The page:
The Office of Federal Acknowledgment suggests petitioning tribes show that they live in a community when located in an urban environment. By this they mean that the tribal members lived contiguously in a specific area, like in a homogenous village or ghetto. The OFA used this definition when handing the disposition of the petition from the Jauñeno, or the Indians of Mission San Juan Capistrano. Many Indians in Los Angeles County live on traditional territory, and sometimes near former villages, but do not Iive in ghettos, since they have little control over real estate.

Many Indians fought the loss of their traditional lands, but lost their houses and farms in local district courts and were subject to eviction. The most well known case is that of Rogerio Rocha, Captain of the Indians at San Fernando, who in 1885 was evicted from land his family had lived on for generations. There are many other cases. Nevertheless, many non-recognized Indians in southern California either still live on traditional land, often near their mission, or have been removed from living near traditional village locations.

(tataviam-nsn.us)

The OFA standard of a village or ghetto community for urban tribal groups is not feasible, and should be modified to accommodate contemporary living styles of urban residents. Urban Indian people still make contact through family, lineage, Indian programs, community and tribal government meetings, phone, and other technologies. People maintain Indian, community, and the tribal identities, by living on traditional territory, and maintaining community organizational contacts, and tribal government participation and membership. Non-recognized Indian people living in urban areas should have the option to show their continued community and political commitment through organizations and contacts that reflect the urban environment and the history of local tribal community relations and membership rules.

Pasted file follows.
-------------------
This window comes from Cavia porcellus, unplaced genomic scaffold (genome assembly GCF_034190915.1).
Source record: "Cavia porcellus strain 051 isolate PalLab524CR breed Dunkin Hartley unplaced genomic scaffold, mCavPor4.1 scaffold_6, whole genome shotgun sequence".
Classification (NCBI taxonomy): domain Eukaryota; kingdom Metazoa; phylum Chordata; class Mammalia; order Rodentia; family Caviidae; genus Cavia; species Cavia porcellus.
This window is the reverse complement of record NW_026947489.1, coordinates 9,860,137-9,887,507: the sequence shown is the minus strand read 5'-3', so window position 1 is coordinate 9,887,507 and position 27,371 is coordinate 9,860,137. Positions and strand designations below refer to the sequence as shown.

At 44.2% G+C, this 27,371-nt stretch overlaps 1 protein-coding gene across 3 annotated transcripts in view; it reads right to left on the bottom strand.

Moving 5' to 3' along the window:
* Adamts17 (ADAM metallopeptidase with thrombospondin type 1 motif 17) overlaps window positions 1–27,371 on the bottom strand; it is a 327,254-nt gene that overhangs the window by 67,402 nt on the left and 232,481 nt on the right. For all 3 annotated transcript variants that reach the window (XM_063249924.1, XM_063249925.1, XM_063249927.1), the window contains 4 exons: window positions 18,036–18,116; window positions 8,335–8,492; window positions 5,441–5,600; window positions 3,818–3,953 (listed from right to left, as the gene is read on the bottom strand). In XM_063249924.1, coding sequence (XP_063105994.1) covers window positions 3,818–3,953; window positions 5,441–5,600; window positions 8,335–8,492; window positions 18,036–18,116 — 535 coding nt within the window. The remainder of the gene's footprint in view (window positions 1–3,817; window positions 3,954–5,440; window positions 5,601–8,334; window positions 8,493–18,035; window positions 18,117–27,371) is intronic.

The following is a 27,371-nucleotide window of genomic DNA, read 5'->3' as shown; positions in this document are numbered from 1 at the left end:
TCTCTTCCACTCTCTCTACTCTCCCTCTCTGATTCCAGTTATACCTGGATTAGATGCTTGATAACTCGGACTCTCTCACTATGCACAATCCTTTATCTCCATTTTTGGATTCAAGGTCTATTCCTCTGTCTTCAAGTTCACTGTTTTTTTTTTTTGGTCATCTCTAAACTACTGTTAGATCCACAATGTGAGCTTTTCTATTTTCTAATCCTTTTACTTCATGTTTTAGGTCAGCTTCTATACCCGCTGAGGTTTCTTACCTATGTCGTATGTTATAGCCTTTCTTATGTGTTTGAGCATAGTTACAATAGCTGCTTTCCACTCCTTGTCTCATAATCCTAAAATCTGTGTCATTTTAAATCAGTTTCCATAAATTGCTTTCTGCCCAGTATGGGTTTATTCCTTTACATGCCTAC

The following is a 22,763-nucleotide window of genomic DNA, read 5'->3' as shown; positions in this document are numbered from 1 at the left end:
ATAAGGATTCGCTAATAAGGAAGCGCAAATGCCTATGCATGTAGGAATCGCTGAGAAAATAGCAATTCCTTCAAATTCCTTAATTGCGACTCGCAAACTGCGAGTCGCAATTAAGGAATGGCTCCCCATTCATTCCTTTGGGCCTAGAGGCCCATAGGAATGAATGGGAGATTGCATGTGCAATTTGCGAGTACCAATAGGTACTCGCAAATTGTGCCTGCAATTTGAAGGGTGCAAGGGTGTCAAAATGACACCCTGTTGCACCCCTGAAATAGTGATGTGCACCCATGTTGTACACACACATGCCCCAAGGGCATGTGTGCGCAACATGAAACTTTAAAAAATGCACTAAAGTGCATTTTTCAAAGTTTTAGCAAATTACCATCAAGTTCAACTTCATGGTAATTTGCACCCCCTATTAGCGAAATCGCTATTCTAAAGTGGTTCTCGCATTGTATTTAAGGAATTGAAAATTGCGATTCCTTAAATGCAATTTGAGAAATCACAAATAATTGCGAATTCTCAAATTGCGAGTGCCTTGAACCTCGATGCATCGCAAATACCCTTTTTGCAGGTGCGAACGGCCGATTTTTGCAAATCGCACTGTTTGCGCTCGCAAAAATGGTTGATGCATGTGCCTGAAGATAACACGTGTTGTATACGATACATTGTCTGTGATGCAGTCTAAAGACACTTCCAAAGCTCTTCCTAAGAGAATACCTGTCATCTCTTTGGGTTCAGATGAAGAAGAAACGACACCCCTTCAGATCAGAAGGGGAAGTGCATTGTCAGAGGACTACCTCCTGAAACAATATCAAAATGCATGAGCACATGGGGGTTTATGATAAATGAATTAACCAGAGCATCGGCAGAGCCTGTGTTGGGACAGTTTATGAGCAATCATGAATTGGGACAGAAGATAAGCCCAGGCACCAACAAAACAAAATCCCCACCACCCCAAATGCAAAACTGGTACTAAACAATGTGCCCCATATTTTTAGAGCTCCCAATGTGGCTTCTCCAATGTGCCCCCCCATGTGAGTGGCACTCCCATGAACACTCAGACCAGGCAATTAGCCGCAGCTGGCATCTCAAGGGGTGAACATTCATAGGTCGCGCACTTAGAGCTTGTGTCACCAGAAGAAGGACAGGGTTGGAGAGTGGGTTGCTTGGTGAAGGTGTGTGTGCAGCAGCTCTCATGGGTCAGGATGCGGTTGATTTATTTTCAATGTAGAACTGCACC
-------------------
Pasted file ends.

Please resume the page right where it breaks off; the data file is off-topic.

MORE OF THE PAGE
You need to be logged in in order to post comments
Please use the log in option at the bottom of this page

POST A COMMENT

Comments

Mark Rogers
Mark Rogers
Submitted by Mark Rogers on